"My residency training at UMass was vital to my career development as a Neurologist. I particularly enjoyed the friendly and supportive environment and the wonderful teaching by all the attendings."
- Magdy Selim, MD, PhD
Resident 1997- 2000
Assistant Professor of Neurology
Harvard Medical School
Co-Director, Comprehensive Stroke Center
Co-Director, Vascular Neurology Fellowship Training Program
Beth Israel Deaconess Medical Center
The Faculty and Their Research
More than 50 faculty with diverse interests are involved in the residency program. We draw our faculty from the adult neurology and pediatric neurology departments, those with joint appointments in other departments, and others in private and HMO practices. The faculty are universally committed to an environment that emphasizes the teaching of clinical neurology; their relationship with residents is close, and individual faculty members serve as resident advisors. A semi-annual Resident-Faculty Research Dinner provides additional opportunities for department members to share mutual interests and serves to promote collaborative clinical and research projects. In the last few years, many of our residents have presented their work at the Cobb Assembly of the Boston Society of Neurology and Psychiatry, and some have published their studies in journals such as Neurology, Annals of Neurology, Stroke, and Muscle & Nerve.
See also, http://www.umassmemorial.org and scroll down to the heading Neurology Staff.
Residents may elect to rotate through departmental laboratories dedicated to basic neuroscience or the neurobiology of disease. These and additional labs in the medical school's basic science departments are integrated within an interdisciplinary Program in Neuroscience.
Chair and Professor of Neurology
Robert J. Brown, Jr. (D.Phil., Oxford University, M.D., Harvard Medical School)
Dr. Robert H. Brown, Jr. is Professor and Chair of Neurology at the University of Massachusetts Medical Center and Medical School. He is also the Director of the Day Neuromuscular Research Laboratory at the University Of Massachusetts Medical School.
Dr. Brown graduated from Harvard Medical School and completed his doctoral training in neurophysiology at Oxford University. Dr. Brown trained in Neurology at the Massachusetts General Hospital. In 1984, The Day Neuromuscular Research Laboratory was founded by Dr. Brown to investigate neuromuscular diseases, including Miyoshi myopathy and ALS.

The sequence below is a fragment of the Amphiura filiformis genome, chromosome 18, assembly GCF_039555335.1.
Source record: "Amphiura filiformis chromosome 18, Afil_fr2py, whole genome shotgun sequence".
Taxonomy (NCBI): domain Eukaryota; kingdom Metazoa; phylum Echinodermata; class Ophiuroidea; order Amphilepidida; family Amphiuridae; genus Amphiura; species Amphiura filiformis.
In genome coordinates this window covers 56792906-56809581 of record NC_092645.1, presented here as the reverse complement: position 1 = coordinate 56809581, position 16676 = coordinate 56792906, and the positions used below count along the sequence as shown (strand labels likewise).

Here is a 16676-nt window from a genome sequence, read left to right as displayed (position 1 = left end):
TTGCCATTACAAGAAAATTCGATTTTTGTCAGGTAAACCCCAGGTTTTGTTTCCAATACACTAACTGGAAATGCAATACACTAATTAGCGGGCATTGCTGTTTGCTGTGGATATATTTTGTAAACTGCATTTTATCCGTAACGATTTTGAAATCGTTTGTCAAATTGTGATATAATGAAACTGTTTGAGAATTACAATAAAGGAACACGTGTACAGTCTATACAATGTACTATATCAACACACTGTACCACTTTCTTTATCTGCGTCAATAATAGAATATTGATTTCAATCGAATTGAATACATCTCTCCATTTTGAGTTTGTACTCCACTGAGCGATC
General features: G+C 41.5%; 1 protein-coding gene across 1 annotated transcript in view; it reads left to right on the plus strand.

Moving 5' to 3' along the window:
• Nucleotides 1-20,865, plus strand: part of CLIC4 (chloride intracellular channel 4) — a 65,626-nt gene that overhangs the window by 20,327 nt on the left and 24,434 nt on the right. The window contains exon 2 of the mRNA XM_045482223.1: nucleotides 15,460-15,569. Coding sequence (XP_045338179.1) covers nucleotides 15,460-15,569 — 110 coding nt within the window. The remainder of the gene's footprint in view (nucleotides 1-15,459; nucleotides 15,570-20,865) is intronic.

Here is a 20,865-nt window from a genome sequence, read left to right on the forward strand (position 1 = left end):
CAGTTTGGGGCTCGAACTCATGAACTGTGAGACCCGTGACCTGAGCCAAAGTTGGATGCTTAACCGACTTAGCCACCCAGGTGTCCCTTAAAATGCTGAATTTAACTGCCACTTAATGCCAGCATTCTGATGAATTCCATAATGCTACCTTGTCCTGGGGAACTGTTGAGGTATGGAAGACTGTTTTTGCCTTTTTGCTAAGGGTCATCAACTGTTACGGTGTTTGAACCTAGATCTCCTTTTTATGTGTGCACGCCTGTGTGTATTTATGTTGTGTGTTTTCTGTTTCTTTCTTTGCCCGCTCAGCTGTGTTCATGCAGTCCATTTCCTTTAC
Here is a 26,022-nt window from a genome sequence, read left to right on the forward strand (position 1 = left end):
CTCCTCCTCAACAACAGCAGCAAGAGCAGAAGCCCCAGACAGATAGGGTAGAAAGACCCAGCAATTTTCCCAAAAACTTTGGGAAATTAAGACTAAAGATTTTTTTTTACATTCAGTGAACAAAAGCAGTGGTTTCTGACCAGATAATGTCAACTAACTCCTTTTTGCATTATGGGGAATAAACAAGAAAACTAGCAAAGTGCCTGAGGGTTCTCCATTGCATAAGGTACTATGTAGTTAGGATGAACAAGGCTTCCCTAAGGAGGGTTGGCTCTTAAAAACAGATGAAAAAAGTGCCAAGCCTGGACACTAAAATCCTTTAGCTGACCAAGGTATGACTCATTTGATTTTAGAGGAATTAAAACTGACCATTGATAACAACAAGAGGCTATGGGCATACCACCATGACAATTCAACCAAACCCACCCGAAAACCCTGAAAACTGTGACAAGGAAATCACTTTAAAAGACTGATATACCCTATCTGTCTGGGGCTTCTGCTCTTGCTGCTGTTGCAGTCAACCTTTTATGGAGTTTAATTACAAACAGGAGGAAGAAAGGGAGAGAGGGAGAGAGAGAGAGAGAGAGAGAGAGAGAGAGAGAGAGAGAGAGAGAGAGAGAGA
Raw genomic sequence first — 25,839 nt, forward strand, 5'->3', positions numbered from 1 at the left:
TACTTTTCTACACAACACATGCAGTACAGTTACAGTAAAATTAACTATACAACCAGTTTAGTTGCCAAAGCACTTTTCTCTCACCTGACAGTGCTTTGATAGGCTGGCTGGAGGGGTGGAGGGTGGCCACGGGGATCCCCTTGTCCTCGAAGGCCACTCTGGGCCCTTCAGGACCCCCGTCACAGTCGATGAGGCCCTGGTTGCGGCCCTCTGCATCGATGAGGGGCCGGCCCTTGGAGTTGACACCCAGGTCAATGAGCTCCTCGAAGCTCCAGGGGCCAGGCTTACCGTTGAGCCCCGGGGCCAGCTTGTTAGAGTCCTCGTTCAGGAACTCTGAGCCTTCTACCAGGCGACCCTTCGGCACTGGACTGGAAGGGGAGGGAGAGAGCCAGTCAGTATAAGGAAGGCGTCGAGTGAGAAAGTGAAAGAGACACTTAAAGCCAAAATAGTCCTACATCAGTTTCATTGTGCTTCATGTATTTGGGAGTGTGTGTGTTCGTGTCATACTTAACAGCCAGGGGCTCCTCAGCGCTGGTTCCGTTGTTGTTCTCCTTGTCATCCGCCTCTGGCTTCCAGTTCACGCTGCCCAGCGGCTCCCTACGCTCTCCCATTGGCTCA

Dr. Brown’s laboratory has focused on the identification of gene defects that elucidate the molecular pathogenesis of selected neuromuscular diseases including amyotrophic lateral sclerosis (ALS, also known as Lou Gehrig’s disease), muscular dystrophy, adrenoleukodystrophy, hereditary neuropathy and hyperkalemic periodic paralysis. Knowledge of theses disease genes has facilitated the creation of mouse and cell-based models of these disorders. In turn, these resources have allowed study of therapeutic strategies using conventional small molecule approaches and new modalities such as inhibitory RNAi.
Elliott Marcus (M.D., Tufts University)
Dr. Marcus has major interests in the clinical and experimental aspects of epilepsy and in clinical neurophysiology. He is the author of a textbook of medical neurosciences.
David Chad [Neurology and Pathology] (M.D., McGill University)
Dr. Chad is a neuromuscular clinician, electromyographer, and educator. Special interests are in nerve and muscle histology and clinicopathological correlations for neuromuscular diseases. Dr. Chad is the Program Director for the Clinical Neurophysiology Fellowship Program.
David Drachman (M.D., New York University College of Medicine)
The Alzheimer and Related Disorders group carries out both clinical and basic research in the area of aging and dementing disorders. Therapeutic trials with experimental agents under study for the treatment of Alzheimer's Disease are carried out with the assistance of a Clinical Trials Coordinator. We collaborate with an Epidemiology Group at Boston University, where a number of important studies (statins; estrogens) have assessed the role of these agents in large population databases. In collaboration with Dr. Edward Ginns we are studying the potential role of brain microvascular endothelium in Alzheimer's disease, using post-mortem tissue and laser capture microdissection - RNA analysis - microarray techniques. Alzheimer's disease and the other dementing disorders remain a critically important neurodegenerative disease; and research in this area is approaching some significant answers.
Marc Fisher (M.D., State University of New York, Syracuse)
Our Stroke Research Laboratory focuses on using imaging to evaluate stroke evolution and the effects of therapeutic interventions. We also participate in stroke therapy trials, for both acute therapy and stroke prevention.
Susan Billings-Gagliardi [Cell Biology] (Ph.D., Harvard University)
Dr. Billings-Gagliardi studies central nervous system white matter diseases in mutant mice. She leads an interdisciplinary group that is developing web-based curriculum on stroke for medical students.